It was the first big study as a Postdoc, that I did in 1989, comparing the City of Munich and Upper Bavaria but we did not findmany differences. Suddenly, however, there is an increased interest in city – urban differences. Two papers appeared yesterday, one in Science “Vulnerability of the industrialized microbiota” and in Environment International “Urban-associated diseases: Candidate diseases, environmental risk factors, and a path forward“. Continue reading City-Country-River
The recent encyclopedia article about the hygiene hypothesis seems to be well written. At least on the first instance … in reality it is more a novel than a scientific review.
For many years already, the hygiene hypothesis has been called an outdated concept; various times it was revised and transformed, and finally it gave birth to novel hypotheses.
In other words, the hypothesis has been rejected for being wrong . Even many revisions did not change that. There seem to be only one proven fact – the obsession of some authors with hygiene and nouvel Rousseauism.
Anyway, the hygiene hypothesis has promoted radical rethinking of infections, microbiota, and coevolution of mankind and microbes.
There is nothing radical in backward thinking. We still carry tons of microbes, freezer and antibiotics only did some qualitative but not so much quantitative changes,
With the advent of novel high-throughput sequencing technologies the human microbiome, which is sometimes called the ‘forgotten organ,’ has attracted much attention and is currently being implemented in a wider concept of self-foreign relationship, which may even include recognition of the nonmicrobial nonself as a vital stimulus to a well-developing immune system.
- So the interest is technology and not science driven.
- The microbiome is not an organ.
- The hype is already over.
- The Self is not defined by any bacterium.
- Most bacteria are excreted and not vital stimulus.
Given the many molecule classes regulating immune functions across individuals such as short RNAs, the hygiene hypothesis may eventually come back as a surprising explanation of the phenomena evoked by crowding, day care, sibship size, orofecally transmitted diseases, and respiratory infections.
A comeback of the hygiene hypothesis by short RNA?
The listed phenomena are not intrinsically related, but are occuring only at the same time scale.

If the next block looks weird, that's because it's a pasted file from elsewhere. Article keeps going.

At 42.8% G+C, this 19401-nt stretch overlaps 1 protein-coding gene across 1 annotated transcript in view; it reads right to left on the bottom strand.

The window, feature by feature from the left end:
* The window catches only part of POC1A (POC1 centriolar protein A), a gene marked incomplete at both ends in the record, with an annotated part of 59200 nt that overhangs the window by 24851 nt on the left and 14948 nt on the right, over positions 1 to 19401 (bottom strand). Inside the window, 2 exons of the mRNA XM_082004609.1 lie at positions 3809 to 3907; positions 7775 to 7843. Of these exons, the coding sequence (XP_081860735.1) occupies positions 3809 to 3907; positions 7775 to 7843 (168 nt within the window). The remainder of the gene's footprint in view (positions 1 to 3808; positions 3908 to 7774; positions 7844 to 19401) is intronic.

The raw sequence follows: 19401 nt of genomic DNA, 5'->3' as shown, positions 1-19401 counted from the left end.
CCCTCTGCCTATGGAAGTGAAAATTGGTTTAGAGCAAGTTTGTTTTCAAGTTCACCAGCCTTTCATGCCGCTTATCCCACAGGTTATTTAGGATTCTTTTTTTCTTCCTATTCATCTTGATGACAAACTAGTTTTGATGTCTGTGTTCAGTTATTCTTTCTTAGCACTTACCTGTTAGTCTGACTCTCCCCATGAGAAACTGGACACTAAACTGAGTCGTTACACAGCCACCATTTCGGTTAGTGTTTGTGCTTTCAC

Even the old birth order effect might be rediscovered as epigenetic programming someday. Admittedly, these notions are entirely hypothetical, but without hypotheses, proven or not, science hardly advances.
So if David Strachan’s birth order effect would be really caused by epigenetic programming – why would that be related to hygiene at all?
Science is is not so much about proven or unproven but about reasonable and non reasonable hypotheses.
I very much liked the “Window of Opportunity” in the Nestle Nutrition Workshop Series 61, published by Karger in 2008. Page 180 has an interesting account of the hygiene hypothesis:
Dr. Bier: … The other is the issue of the hygiene hypothesis, the cleaner environment. We are just in a somewhat less dirty environment, we are not in a clean environment, and that is the problem I have with that particular approach.
So, I am not alone
Dr. Barker:… I am guilty of inventing the term “hygiene hypothesis” as an explanation of the epidemic of appendicitis that followed the introduction of running hot water into housing of Western countries.
According to Sozanska et al. the hygiene hypothesis has more fathers
In 1970, Peter Preston1 posed the following question: ‘‘Is the atopic syndrome a consequence of good hygiene?’’ If this was the case, he argued that ‘‘the manifestations of atopy . would have appeared in given areas only after standards of hygiene . had been raised to high levels.‘‘
while David Strachan calls it a misnomer since I know him. The last occasion was in the BMJ in August 2014
As the authors correctly point out, the term “hygiene hypothesis”, which is often attributed to my BMJ 1989 paper, is actually shorthand for a line of argument established much earlier. When presenting my own work, I regularly remind my audience that the ideas presented in the BMJ 1989 paper were inspired by David Barker’s publications on acute appendicitis a year or two before. However, as the authors acknowledge, Barker’s “hygiene hypothesis for appendicitis” was in turn influenced by earlier thinking.
I also recount that the inclusion of “hygiene” in the title of my paper (along with “hay fever” and “household size”) owed more to an alliterative tendency than to my aspiration to claim a new scientific paradigm. What interested me over the subsequent years was how, after initial disdain on grounds of implausibility, the immunological community enthusiastically endorsed the concept of the “hygiene hypothesis” as soon as they had proposed a cellular mechanism to explain it!
Indeed, the frustration over 25 years of epidemiological and immunological investigation is that so little progress has been made in identifying the biologically relevant exposures which “explain” the frequently replicated epidemiological observations linking allergic sensitisation and atopic disease (inversely) to family size and to “unhygienic” environments such as farming, separately and in combination…